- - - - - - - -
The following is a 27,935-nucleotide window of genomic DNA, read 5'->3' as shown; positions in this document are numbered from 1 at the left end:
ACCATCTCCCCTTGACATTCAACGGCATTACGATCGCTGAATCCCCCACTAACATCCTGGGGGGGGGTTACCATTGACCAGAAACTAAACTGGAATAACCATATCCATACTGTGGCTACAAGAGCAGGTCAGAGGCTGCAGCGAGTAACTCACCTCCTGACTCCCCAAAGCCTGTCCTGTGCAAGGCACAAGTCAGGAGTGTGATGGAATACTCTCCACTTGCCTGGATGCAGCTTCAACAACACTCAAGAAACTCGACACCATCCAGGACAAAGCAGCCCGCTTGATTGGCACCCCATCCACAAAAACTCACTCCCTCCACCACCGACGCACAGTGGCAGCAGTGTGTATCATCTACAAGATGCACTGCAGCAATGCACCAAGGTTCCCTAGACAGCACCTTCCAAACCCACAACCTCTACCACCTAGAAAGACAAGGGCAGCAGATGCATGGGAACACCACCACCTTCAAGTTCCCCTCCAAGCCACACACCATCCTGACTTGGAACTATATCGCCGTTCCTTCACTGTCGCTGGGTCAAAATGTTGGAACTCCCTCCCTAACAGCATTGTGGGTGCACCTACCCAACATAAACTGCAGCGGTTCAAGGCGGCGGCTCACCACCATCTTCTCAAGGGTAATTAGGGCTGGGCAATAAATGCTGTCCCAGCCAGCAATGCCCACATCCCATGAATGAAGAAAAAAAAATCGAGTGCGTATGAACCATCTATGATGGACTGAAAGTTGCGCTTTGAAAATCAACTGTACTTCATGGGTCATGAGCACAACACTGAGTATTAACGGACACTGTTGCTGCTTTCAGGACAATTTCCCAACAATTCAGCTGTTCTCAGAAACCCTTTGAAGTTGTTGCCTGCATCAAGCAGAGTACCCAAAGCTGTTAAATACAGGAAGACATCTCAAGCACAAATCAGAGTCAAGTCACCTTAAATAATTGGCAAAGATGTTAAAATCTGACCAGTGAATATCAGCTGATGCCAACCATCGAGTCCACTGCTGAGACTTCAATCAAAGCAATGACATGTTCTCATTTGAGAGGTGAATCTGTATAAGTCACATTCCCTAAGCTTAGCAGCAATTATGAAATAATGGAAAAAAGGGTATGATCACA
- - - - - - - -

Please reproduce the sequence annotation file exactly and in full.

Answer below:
The following is a 27,935-nucleotide window of genomic DNA, read 5'->3' as shown; positions in this document are numbered from 1 at the left end:
ACCATCTCCCCTTGACATTCAACGGCATTACGATCGCTGAATCCCCCACTAACATCCTGGGGGGGGGTTACCATTGACCAGAAACTAAACTGGAATAACCATATCCATACTGTGGCTACAAGAGCAGGTCAGAGGCTGCAGCGAGTAACTCACCTCCTGACTCCCCAAAGCCTGTCCTGTGCAAGGCACAAGTCAGGAGTGTGATGGAATACTCTCCACTTGCCTGGATGCAGCTTCAACAACACTCAAGAAACTCGACACCATCCAGGACAAAGCAGCCCGCTTGATTGGCACCCCATCCACAAAAACTCACTCCCTCCACCACCGACGCACAGTGGCAGCAGTGTGTATCATCTACAAGATGCACTGCAGCAATGCACCAAGGTTCCCTAGACAGCACCTTCCAAACCCACAACCTCTACCACCTAGAAAGACAAGGGCAGCAGATGCATGGGAACACCACCACCTTCAAGTTCCCCTCCAAGCCACACACCATCCTGACTTGGAACTATATCGCCGTTCCTTCACTGTCGCTGGGTCAAAATGTTGGAACTCCCTCCCTAACAGCATTGTGGGTGCACCTACCCAACATAAACTGCAGCGGTTCAAGGCGGCGGCTCACCACCATCTTCTCAAGGGTAATTAGGGCTGGGCAATAAATGCTGTCCCAGCCAGCAATGCCCACATCCCATGAATGAAGAAAAAAAAATCGAGTGCGTATGAACCATCTATGATGGACTGAAAGTTGCGCTTTGAAAATCAACTGTACTTCATGGGTCATGAGCACAACACTGAGTATTAACGGACACTGTTGCTGCTTTCAGGACAATTTCCCAACAATTCAGCTGTTCTCAGAAACCCTTTGAAGTTGTTGCCTGCATCAAGCAGAGTACCCAAAGCTGTTAAATACAGGAAGACATCTCAAGCACAAATCAGAGTCAAGTCACCTTAAATAATTGGCAAAGATGTTAAAATCTGACCAGTGAATATCAGCTGATGCCAACCATCGAGTCCACTGCTGAGACTTCAATCAAAGCAATGACATGTTCTCATTTGAGAGGTGAATCTGTATAAGTCACATTCCCTAAGCTTAGCAGCAATTATGAAATAATGGAAAAAAGGGTATGATCACA